Memoriam Brigadier John White, OBE

Brigadier John White, OBE

Brigadier John Francis White, OBE was born in Melbourne, Victoria, on May 22, 1919, the only son of Padre White (regarded as the architect of the first ANZAC dawn service). John White was educated at St Peter’s College, Adelaide, South Australia. He graduated from the Royal Military College Duntroon on June 19, 1941 and enlisted in the Australia Army (service number #2180) on August 24, 1942 to serve in the Second World War.

Australian Military ForcesHis significant military postings included that of Captain and Chief Instructor of the Parachute School at Upper Heyford in 1943 to 1944; Major of the 28th British Commonwealth Infantry Brigade in Korea in January 26, 1952 to January 26, 1953; Commanding Officer 3rd Battalion the Royal Australian Regiment (3 RAR aka ‘Old Faithful‘) in Penang, Malaya from 1957 to 1959; the Australian Army Representative and Military Attaché at the Australian Embassy in Washington DC, USA; and Military Adviser to the Australian High Commissioner of Canada from 1960 until 1962; he was Colonel and Deputy Commander 1st Australian Task Force in Vietnam in April 19, 1967 to 1968; and was the Military Secretary at Army Headquarters in 1969 until July 18, 1971. He retired from the Australian Army in 1974.

Australian RegimentLongtime Simkin family friends, on June 14, 1945, John White married his lifetime love, an Australian Military Voluntary Aid Detachment nurse named June Gibson (born on June 11, 1921). In 1957 in Penang, Malaya, John White was my fathers battalion commander (my dad was his 2IC), and both families shared accommodation in Minden Barracks.

In the 1970’s I spent every possible moment I could during the separation and divorce of my parents with John and June at their home in River Park Towers on Watson Esplanade in Surfers Paradise. At the time, they lived about 1½ hours away from us, so I often used this as an excuse to stay for longer periods of time, and sometimes, for many weeks. It was my own personal great escape from growing conflict at my own home. June & John embraced my doing this, for whatever reason, perhaps because by now their own children, Jeremy, Victoria (‘Tory’) and Amanda (‘Mandy’), had fled the nest and were being missed greatly. Brigadier White became a great supporter of me and helped me through a lot of the issues of my father at the time.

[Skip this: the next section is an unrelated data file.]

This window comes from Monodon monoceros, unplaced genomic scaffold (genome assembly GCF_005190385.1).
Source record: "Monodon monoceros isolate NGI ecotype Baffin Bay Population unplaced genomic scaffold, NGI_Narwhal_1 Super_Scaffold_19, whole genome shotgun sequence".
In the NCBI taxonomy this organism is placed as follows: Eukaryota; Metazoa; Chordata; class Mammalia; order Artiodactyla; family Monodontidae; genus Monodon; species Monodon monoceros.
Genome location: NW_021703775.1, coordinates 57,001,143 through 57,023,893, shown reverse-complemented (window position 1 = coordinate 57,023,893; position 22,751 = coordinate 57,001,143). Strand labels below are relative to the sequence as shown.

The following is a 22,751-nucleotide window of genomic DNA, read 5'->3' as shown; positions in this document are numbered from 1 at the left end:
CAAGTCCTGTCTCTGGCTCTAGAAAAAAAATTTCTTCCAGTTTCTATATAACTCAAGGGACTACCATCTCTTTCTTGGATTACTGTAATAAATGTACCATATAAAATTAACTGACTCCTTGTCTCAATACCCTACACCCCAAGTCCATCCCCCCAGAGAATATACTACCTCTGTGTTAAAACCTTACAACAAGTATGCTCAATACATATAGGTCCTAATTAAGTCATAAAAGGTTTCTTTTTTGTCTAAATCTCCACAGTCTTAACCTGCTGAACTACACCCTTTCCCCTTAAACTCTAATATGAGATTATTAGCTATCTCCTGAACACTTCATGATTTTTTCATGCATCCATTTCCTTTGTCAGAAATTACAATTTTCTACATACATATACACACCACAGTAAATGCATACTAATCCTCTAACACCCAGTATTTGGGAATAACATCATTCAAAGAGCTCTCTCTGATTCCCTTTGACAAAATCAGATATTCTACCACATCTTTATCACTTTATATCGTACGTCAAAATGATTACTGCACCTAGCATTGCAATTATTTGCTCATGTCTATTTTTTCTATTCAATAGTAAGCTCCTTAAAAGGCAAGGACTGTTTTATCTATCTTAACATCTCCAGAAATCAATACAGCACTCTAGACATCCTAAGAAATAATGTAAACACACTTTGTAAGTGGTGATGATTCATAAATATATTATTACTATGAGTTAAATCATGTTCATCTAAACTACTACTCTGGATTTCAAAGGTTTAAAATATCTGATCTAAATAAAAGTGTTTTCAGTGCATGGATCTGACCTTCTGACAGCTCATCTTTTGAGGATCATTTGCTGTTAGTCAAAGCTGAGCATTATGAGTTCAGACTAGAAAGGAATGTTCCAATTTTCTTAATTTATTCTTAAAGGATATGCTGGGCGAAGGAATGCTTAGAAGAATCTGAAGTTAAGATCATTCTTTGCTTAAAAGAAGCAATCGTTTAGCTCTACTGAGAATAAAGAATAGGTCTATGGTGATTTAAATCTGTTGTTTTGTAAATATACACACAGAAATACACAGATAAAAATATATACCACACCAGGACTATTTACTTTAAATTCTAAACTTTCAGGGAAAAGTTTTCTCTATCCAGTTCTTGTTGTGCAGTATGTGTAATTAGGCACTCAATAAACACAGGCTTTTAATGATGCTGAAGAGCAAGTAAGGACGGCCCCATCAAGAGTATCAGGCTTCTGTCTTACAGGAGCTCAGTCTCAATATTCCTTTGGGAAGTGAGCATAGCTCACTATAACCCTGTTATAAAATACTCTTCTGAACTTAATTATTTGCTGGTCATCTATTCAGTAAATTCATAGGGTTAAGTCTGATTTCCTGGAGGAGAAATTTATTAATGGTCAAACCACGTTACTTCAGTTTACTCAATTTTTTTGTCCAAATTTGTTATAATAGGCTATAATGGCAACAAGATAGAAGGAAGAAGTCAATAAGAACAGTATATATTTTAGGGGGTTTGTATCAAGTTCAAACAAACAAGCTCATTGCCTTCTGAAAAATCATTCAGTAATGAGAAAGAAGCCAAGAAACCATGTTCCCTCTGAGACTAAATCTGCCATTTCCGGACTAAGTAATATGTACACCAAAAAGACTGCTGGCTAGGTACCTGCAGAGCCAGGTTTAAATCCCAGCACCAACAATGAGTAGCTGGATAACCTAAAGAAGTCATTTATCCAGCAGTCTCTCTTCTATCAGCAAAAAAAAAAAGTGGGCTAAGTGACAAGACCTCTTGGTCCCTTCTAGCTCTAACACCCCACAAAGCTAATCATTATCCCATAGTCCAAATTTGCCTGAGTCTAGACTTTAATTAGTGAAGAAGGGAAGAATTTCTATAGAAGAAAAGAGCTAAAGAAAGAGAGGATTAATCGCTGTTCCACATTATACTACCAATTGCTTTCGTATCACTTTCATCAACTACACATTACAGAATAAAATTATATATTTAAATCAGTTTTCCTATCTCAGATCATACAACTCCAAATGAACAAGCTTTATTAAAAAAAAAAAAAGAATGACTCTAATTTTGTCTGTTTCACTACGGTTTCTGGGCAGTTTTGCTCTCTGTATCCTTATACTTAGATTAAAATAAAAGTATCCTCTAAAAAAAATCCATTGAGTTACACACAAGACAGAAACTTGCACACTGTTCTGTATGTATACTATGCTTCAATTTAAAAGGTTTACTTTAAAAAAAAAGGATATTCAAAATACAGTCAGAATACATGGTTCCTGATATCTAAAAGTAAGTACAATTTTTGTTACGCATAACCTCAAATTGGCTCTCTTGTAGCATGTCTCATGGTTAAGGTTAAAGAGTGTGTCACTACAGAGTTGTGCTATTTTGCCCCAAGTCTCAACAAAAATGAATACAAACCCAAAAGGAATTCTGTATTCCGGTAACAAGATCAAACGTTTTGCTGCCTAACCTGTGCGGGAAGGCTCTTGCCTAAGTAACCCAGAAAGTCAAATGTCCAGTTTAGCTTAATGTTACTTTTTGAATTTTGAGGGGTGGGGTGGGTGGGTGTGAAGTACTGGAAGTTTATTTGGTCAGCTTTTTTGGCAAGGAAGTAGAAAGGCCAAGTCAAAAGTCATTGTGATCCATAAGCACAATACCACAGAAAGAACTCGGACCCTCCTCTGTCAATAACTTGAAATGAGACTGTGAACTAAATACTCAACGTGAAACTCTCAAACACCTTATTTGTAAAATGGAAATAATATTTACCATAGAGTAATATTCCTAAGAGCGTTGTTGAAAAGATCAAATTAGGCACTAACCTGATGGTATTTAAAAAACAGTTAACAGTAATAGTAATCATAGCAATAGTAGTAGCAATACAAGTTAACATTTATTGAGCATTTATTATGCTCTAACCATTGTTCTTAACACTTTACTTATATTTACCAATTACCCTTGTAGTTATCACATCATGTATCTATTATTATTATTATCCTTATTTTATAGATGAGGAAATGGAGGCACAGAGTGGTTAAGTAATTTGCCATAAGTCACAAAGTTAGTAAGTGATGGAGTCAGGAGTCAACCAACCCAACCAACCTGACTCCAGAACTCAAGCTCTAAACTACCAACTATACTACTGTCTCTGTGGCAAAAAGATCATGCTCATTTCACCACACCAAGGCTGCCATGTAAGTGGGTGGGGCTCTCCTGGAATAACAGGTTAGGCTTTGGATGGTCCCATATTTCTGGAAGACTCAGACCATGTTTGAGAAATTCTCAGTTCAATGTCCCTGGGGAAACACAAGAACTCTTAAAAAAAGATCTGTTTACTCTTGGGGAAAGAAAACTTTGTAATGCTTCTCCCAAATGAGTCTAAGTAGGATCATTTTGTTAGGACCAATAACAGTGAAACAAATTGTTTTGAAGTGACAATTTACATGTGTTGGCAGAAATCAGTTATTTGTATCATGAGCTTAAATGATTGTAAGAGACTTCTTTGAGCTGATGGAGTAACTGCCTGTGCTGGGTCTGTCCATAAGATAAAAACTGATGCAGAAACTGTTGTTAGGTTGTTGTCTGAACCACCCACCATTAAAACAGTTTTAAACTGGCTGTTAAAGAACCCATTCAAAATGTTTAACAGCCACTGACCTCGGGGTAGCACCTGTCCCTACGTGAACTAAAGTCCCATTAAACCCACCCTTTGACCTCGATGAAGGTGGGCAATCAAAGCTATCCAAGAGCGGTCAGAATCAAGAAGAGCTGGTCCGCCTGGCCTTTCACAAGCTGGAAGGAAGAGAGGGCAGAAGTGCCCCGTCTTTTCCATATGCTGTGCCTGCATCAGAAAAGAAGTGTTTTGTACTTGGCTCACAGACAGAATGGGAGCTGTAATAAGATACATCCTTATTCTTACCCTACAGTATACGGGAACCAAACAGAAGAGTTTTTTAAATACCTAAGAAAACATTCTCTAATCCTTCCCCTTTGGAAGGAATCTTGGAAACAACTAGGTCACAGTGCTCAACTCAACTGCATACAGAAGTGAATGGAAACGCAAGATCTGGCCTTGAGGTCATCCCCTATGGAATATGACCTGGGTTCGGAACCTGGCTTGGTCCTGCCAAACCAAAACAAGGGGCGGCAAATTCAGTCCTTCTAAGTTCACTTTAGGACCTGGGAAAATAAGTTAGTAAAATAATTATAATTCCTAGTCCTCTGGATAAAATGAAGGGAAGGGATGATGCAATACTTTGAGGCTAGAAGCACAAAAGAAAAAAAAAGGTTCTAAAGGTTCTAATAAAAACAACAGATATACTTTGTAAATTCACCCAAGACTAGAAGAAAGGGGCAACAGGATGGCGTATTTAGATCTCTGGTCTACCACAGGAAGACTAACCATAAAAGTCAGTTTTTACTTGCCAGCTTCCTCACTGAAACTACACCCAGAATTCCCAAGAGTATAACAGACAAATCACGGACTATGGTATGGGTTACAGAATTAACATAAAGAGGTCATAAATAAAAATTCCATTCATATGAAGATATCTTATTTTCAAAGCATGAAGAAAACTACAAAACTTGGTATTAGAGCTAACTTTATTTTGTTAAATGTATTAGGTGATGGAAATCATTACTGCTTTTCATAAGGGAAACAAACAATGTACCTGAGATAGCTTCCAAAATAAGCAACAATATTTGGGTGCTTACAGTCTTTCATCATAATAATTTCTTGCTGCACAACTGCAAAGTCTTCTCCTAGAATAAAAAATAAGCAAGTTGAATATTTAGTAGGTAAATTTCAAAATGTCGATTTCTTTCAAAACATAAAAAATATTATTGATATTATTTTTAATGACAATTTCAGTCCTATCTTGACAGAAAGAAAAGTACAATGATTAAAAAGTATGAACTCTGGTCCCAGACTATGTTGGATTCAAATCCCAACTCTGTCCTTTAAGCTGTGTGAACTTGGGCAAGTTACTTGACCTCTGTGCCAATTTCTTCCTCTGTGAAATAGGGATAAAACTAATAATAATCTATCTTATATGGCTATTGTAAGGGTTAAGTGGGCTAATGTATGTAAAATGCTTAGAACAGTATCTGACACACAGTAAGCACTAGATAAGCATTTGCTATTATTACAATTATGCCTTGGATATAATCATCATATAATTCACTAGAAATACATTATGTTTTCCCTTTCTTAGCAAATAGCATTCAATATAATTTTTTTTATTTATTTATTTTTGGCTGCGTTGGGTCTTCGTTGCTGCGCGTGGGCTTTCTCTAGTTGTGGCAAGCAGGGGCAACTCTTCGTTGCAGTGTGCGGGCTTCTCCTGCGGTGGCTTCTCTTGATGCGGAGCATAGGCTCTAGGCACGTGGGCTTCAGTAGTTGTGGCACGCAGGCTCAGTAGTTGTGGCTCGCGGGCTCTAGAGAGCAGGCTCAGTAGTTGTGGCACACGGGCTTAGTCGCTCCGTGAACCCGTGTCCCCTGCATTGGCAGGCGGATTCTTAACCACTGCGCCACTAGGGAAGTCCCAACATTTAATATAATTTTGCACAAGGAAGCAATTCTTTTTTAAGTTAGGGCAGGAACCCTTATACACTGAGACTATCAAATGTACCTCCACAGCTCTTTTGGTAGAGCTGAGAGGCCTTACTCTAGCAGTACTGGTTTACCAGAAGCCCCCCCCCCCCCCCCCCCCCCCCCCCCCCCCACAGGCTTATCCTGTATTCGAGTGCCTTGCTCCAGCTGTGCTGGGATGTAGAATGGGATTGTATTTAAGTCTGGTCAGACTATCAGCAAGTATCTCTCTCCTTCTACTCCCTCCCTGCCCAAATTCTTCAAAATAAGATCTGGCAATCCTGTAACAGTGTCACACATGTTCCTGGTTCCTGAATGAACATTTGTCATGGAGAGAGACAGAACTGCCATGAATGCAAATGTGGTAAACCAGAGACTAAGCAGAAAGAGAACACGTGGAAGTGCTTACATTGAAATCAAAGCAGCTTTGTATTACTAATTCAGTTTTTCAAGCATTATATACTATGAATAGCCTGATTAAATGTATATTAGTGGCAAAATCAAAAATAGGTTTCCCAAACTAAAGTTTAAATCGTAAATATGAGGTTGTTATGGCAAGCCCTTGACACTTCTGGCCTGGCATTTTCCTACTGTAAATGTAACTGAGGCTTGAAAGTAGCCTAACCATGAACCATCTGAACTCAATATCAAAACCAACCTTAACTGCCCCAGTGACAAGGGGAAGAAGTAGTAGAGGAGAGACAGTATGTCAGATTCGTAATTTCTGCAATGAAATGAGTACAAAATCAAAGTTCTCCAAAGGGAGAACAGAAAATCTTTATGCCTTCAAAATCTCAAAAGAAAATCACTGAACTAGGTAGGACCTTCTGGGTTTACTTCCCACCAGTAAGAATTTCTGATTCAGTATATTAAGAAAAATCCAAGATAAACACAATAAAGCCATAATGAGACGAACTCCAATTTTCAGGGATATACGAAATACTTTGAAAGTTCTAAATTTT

Brigadier White was my dream dad.

Brigadier White listened to me, I mean he actually listened, and appeared to take interest in what I was saying. This was new to me. By this point in my life, I was used to my own father avoiding any conversation, and if required, it would be brief and to his point, and my mum listening only to my headlines and jumping to her own conclusions.

But Brigadier White was unique to me, he and I would sit on his balcony and talk, walk to the beach and talk, lay by his apartment pool and talk, drink coffee and talk, have breakfast and talk.

I never told him explicitly I was gay, upon reflection, I don’t think I needed to, I think he had worked that out himself from our conversations, and since he was a forward thinking visionary, it was clearly not important to him, despite it being a capital criminal crime at the time.

john white books and comicsWe regularly visited a used bookshop nearby his apartment in a shopping mall basement on Cavill Avenue (the main street in Surfers Paradise) and spend a lot of time sifting through comics and books. He bought me books to spend time in my own imagination. The entire ‘Hardy Boys’ series, ‘Swallows and Amazons’ (my favorite) along with Brigadier White’s favorite cartoon ‘Beetle Bailey’ magazines that poked fun at the army life. All were great for reading at the beach and pool, or nestled in my favorite spot, a window bench in their apartment. Typically dressed in either pants suit or fabulous caftan, often adorned with large necklaces, June would supply me with bottomless iced coffees and juices.  John would quietly slip me a coca-cola now and then.